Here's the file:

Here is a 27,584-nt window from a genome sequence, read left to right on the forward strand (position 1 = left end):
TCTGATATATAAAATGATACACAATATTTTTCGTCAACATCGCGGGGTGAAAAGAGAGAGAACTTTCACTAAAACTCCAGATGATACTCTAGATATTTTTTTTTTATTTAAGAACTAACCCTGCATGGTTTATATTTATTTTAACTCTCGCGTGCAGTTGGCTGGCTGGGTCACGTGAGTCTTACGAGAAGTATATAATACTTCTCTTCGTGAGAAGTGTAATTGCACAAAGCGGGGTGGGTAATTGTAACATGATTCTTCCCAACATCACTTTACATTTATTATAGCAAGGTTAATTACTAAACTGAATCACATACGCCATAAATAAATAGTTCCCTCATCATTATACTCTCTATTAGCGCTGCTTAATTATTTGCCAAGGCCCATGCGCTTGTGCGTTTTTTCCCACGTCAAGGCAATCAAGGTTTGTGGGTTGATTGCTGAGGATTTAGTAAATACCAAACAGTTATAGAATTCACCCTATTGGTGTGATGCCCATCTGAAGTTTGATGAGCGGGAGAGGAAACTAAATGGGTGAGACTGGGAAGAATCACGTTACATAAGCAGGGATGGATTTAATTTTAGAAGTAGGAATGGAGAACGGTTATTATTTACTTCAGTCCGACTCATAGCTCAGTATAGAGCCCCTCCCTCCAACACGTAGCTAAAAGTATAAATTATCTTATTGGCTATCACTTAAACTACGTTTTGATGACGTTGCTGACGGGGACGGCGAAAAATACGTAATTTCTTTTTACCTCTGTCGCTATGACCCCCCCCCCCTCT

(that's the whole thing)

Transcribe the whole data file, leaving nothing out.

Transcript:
Here is a 27,584-nt window from a genome sequence, read left to right on the forward strand (position 1 = left end):
TCTGATATATAAAATGATACACAATATTTTTCGTCAACATCGCGGGGTGAAAAGAGAGAGAACTTTCACTAAAACTCCAGATGATACTCTAGATATTTTTTTTTTATTTAAGAACTAACCCTGCATGGTTTATATTTATTTTAACTCTCGCGTGCAGTTGGCTGGCTGGGTCACGTGAGTCTTACGAGAAGTATATAATACTTCTCTTCGTGAGAAGTGTAATTGCACAAAGCGGGGTGGGTAATTGTAACATGATTCTTCCCAACATCACTTTACATTTATTATAGCAAGGTTAATTACTAAACTGAATCACATACGCCATAAATAAATAGTTCCCTCATCATTATACTCTCTATTAGCGCTGCTTAATTATTTGCCAAGGCCCATGCGCTTGTGCGTTTTTTCCCACGTCAAGGCAATCAAGGTTTGTGGGTTGATTGCTGAGGATTTAGTAAATACCAAACAGTTATAGAATTCACCCTATTGGTGTGATGCCCATCTGAAGTTTGATGAGCGGGAGAGGAAACTAAATGGGTGAGACTGGGAAGAATCACGTTACATAAGCAGGGATGGATTTAATTTTAGAAGTAGGAATGGAGAACGGTTATTATTTACTTCAGTCCGACTCATAGCTCAGTATAGAGCCCCTCCCTCCAACACGTAGCTAAAAGTATAAATTATCTTATTGGCTATCACTTAAACTACGTTTTGATGACGTTGCTGACGGGGACGGCGAAAAATACGTAATTTCTTTTTACCTCTGTCGCTATGACCCCCCCCCCCTCT